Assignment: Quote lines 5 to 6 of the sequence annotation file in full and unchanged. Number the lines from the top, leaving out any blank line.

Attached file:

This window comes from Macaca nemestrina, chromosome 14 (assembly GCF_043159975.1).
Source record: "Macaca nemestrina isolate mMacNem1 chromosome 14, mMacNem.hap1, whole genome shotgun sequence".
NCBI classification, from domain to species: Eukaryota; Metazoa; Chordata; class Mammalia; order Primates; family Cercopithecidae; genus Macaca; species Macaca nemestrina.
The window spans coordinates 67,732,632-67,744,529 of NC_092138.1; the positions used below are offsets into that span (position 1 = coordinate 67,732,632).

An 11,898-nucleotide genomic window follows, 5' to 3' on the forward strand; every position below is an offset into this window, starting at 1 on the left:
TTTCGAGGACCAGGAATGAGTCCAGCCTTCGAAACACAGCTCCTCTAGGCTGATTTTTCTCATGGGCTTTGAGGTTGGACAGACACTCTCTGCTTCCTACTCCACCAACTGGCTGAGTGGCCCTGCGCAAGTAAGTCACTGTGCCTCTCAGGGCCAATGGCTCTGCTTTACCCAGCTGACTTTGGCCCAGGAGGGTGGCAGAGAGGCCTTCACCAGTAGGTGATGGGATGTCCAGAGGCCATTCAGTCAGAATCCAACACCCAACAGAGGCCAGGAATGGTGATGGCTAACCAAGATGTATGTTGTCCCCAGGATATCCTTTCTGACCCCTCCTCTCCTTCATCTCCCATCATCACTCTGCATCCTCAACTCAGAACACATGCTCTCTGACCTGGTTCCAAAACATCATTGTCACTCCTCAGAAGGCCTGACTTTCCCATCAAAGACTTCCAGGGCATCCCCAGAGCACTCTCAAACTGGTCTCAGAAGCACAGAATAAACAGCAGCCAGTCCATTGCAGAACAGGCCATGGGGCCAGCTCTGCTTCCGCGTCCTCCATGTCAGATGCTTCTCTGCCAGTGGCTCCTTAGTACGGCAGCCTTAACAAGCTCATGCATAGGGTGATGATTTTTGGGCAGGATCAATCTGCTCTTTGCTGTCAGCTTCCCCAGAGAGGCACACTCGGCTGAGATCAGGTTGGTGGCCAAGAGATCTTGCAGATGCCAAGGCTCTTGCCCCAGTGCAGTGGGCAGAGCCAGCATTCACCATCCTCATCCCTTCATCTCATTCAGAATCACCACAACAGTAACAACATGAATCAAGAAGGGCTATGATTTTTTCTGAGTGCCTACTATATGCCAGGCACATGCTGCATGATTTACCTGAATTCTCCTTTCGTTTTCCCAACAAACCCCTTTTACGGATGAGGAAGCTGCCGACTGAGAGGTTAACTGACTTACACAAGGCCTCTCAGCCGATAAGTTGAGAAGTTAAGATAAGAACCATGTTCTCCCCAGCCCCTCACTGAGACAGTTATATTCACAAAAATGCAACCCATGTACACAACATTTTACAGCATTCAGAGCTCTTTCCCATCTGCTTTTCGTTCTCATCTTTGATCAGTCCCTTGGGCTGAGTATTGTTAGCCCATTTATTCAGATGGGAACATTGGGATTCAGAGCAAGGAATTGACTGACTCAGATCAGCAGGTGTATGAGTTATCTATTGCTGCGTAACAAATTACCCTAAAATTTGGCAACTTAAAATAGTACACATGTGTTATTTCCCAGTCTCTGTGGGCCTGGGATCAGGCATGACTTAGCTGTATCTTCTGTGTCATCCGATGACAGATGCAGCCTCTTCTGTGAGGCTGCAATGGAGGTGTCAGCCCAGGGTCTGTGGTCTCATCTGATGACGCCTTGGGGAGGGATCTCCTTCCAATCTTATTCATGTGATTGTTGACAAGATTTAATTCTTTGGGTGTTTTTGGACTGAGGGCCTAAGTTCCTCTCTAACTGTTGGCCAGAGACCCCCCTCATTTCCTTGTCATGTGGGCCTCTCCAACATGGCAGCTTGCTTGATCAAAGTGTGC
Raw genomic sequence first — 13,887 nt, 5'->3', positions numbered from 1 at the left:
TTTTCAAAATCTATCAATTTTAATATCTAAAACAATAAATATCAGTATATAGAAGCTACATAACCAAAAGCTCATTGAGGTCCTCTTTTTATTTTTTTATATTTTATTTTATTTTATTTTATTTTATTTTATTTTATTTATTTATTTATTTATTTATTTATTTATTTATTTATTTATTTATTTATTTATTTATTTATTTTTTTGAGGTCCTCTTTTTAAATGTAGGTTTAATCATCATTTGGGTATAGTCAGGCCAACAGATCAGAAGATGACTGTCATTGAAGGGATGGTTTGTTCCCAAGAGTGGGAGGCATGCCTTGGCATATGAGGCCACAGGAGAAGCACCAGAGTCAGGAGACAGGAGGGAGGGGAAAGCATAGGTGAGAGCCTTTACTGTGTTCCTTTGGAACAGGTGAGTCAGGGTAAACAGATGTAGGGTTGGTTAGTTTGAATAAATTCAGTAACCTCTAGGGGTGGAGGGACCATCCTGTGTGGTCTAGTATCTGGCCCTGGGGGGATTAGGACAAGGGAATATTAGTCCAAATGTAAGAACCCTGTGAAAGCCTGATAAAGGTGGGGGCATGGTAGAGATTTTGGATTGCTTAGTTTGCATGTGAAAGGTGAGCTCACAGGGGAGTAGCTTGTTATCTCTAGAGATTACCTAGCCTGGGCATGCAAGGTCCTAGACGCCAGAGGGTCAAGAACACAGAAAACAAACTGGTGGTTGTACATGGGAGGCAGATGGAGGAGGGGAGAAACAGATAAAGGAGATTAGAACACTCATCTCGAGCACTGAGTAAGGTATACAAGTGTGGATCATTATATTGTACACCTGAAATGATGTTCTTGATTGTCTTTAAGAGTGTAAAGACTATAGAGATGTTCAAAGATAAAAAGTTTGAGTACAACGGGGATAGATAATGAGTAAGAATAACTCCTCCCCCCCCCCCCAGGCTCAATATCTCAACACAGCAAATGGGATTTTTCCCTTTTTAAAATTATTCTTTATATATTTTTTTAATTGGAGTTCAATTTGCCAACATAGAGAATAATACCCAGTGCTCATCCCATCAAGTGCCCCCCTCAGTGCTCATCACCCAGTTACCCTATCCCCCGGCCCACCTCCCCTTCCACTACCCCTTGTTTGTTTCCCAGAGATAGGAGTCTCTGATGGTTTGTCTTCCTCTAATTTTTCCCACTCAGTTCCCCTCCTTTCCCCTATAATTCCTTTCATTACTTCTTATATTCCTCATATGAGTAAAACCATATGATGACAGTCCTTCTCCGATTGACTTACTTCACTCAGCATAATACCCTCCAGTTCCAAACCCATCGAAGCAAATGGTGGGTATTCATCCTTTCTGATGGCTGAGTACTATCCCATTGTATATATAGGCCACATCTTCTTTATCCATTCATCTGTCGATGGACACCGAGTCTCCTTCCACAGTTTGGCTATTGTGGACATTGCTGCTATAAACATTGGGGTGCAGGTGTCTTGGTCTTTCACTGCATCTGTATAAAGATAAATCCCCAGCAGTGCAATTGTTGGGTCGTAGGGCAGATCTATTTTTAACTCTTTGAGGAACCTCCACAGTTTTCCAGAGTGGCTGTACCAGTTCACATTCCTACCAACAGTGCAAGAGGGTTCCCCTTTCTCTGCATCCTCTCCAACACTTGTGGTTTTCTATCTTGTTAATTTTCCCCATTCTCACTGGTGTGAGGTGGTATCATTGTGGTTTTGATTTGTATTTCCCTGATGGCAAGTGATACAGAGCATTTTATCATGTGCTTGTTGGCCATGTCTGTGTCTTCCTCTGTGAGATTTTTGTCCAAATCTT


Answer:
An 11,898-nucleotide genomic window follows, 5' to 3' on the forward strand; every position below is an offset into this window, starting at 1 on the left:
TTTCGAGGACCAGGAATGAGTCCAGCCTTCGAAACACAGCTCCTCTAGGCTGATTTTTCTCATGGGCTTTGAGGTTGGACAGACACTCTCTGCTTCCTACTCCACCAACTGGCTGAGTGGCCCTGCGCAAGTAAGTCACTGTGCCTCTCAGGGCCAATGGCTCTGCTTTACCCAGCTGACTTTGGCCCAGGAGGGTGGCAGAGAGGCCTTCACCAGTAGGTGATGGGATGTCCAGAGGCCATTCAGTCAGAATCCAACACCCAACAGAGGCCAGGAATGGTGATGGCTAACCAAGATGTATGTTGTCCCCAGGATATCCTTTCTGACCCCTCCTCTCCTTCATCTCCCATCATCACTCTGCATCCTCAACTCAGAACACATGCTCTCTGACCTGGTTCCAAAACATCATTGTCACTCCTCAGAAGGCCTGACTTTCCCATCAAAGACTTCCAGGGCATCCCCAGAGCACTCTCAAACTGGTCTCAGAAGCACAGAATAAACAGCAGCCAGTCCATTGCAGAACAGGCCATGGGGCCAGCTCTGCTTCCGCGTCCTCCATGTCAGATGCTTCTCTGCCAGTGGCTCCTTAGTACGGCAGCCTTAACAAGCTCATGCATAGGGTGATGATTTTTGGGCAGGATCAATCTGCTCTTTGCTGTCAGCTTCCCCAGAGAGGCACACTCGGCTGAGATCAGGTTGGTGGCCAAGAGATCTTGCAGATGCCAAGGCTCTTGCCCCAGTGCAGTGGGCAGAGCCAGCATTCACCATCCTCATCCCTTCATCTCATTCAGAATCACCACAACAGTAACAACATGAATCAAGAAGGGCTATGATTTTTTCTGAGTGCCTACTATATGCCAGGCACATGCTGCATGATTTACCTGAATTCTCCTTTCGTTTTCCCAACAAACCCCTTTTACGGATGAGGAAGCTGCCGACTGAGAGGTTAACTGACTTACACAAGGCCTCTCAGCCGATAAGTTGAGAAGTTAAGATAAGAACCATGTTCTCCCCAGCCCCTCACTGAGACAGTTATATTCACAAAAATGCAACCCATGTACACAACATTTTACAGCATTCAGAGCTCTTTCCCATCTGCTTTTCGTTCTCATCTTTGATCAGTCCCTTGGGCTGAGTATTGTTAGCCCATTTATTCAGATGGGAACATTGGGATTCAGAGCAAGGAATTGACTGACTCAGATCAGCAGGTGTATGAGTTATCTATTGCTGCGTAACAAATTACCCTAAAATTTGGCAACTTAAAATAGTACACATGTGTTATTTCCCAGTCTCTGTGGGCCTGGGATCAGGCATGACTTAGCTGTATCTTCTGTGTCATCCGATGACAGATGCAGCCTCTTCTGTGAGGCTGCAATGGAGGTGTCAGCCCAGGGTCTGTGGTCTCATCTGATGACGCCTTGGGGAGGGATCTCCTTCCAATCTTATTCATGTGATTGTTGACAAGATTTAATTCTTTGGGTGTTTTTGGACTGAGGGCCTAAGTTCCTCTCTAACTGTTGGCCAGAGACCCCCCTCATTTCCTTGTCATGTGGGCCTCTCCAACATGGCAGCTTGCTTGATCAAAGTGTGC